Struggling Irish bank in €5.7bn funds plea
The Anglo Irish Bank, which was nationalised by the Republic’s government and has already received €4bn in funding, has now told Ireland’s Department of Finance it needs an additional €5.7bn to remain viable and resume lending, it has emerged.
But the bank is far from certain to secure additional funds in light of the stand being taken by the European Commission — and it is Europe which could ultimately decide the fate of the bank.
Irish Finance Minister Brian Lenihan said on November 13 that a second capital injection into Anglo Irish won't exceed the €4bn the government put in earlier this year.
Yesterday the bank said it needs the money to restore capital levels to international norms and to have sufficient capital buffer against losses which can come from lending to the SME business sector.
A spokesman for the Department of Finance said last night it could not comment on the report.
A debate is now taking place between the bank and the department over the cost of re-capitalising the bank compared to a wind-down of the lender.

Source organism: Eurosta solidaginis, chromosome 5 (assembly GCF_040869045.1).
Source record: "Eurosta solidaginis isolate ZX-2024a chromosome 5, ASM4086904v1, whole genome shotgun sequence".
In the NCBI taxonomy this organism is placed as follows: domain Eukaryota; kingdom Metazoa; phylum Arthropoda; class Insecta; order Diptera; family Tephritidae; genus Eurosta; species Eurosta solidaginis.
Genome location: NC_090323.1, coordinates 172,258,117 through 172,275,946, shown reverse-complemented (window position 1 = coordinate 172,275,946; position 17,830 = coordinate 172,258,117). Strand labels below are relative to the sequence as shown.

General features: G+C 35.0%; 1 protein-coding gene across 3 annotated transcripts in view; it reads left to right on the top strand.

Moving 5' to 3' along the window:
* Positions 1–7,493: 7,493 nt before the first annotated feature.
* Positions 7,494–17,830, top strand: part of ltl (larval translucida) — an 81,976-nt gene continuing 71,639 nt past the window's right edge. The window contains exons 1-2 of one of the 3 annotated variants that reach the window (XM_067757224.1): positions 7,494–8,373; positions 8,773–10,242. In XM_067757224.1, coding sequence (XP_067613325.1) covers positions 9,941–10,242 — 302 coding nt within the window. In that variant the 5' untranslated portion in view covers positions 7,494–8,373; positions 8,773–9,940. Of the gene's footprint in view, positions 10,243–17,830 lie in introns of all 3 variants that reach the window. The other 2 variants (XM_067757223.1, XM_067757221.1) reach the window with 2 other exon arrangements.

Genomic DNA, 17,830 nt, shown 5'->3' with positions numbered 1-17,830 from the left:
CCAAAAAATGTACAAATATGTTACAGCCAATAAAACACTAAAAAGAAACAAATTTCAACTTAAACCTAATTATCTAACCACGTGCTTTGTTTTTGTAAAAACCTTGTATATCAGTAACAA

According to the report, the wind-down option has found considerable support from within the department. However this is likely to run to well beyond the €5.7bn which the bank is apparently looking for.
Out of its €67.3bn loan book, almost €29bn was in difficulty or in danger of deterioration when the bank issued its half year report.
And it is also thought likely that much of the €64bn in deposits held by the bank would disappear in the event of a wind-down being called, leaving the Republic with an even bigger financial headache.
The half year figures painted a disturbing picture, with figures showing the bank's deposit base had shrunk by a third, or €17bn, as business customers went elsewhere. Also inter-bank deposits have more than halved to less than €10bn. In March Anglo Irish was relying on central banks for almost a third of its funding needs of €23.5bn, up from €7.6bn in September last year.
But despite the dire cost of such a move, it is still possible that the European Commission will order such a wind-down.